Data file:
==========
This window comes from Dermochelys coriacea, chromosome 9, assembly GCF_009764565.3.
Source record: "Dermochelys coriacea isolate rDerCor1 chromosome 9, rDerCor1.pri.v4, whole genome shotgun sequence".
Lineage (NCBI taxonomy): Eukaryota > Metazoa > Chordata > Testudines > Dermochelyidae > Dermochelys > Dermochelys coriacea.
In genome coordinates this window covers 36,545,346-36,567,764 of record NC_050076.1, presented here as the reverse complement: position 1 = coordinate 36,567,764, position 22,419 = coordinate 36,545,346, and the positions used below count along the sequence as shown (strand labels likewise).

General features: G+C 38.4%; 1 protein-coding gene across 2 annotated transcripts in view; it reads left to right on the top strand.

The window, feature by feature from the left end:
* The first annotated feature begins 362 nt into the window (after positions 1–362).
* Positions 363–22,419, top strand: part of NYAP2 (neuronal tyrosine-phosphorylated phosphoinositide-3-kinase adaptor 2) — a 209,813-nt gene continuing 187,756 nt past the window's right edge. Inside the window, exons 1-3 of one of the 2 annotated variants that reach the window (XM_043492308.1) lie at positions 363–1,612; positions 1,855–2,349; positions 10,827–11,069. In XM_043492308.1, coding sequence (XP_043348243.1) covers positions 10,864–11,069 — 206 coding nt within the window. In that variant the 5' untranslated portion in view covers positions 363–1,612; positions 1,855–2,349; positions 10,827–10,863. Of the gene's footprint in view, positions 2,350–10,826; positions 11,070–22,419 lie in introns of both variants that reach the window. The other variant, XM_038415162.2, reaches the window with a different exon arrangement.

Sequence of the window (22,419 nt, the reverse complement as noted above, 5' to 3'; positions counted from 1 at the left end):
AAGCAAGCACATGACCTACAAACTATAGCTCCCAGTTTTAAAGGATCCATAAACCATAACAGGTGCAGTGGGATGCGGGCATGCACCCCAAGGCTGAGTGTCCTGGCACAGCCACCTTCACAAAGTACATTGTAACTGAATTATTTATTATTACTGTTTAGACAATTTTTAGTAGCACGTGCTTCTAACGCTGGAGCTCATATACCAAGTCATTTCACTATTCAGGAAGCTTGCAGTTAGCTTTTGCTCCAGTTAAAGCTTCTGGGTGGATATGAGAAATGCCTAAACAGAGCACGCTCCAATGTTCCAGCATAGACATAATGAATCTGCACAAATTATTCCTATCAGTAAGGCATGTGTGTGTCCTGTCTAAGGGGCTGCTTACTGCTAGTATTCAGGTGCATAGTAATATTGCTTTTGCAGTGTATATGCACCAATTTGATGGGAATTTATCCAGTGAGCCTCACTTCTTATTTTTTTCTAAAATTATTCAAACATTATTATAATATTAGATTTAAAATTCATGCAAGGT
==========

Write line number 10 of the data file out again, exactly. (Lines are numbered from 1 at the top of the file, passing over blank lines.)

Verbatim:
AAGCAAGCACATGACCTACAAACTATAGCTCCCAGTTTTAAAGGATCCATAAACCATAACAGGTGCAGTGGGATGCGGGCATGCACCCCAAGGCTGAGTGTCCTGGCACAGCCACCTTCACAAAGTACATTGTAACTGAATTATTTATTATTACTGTTTAGACAATTTTTAGTAGCACGTGCTTCTAACGCTGGAGCTCATATACCAAGTCATTTCACTATTCAGGAAGCTTGCAGTTAGCTTTTGCTCCAGTTAAAGCTTCTGGGTGGATATGAGAAATGCCTAAACAGAGCACGCTCCAATGTTCCAGCATAGACATAATGAATCTGCACAAATTATTCCTATCAGTAAGGCATGTGTGTGTCCTGTCTAAGGGGCTGCTTACTGCTAGTATTCAGGTGCATAGTAATATTGCTTTTGCAGTGTATATGCACCAATTTGATGGGAATTTATCCAGTGAGCCTCACTTCTTATTTTTTTCTAAAATTATTCAAACATTATTATAATATTAGATTTAAAATTCATGCAAGGT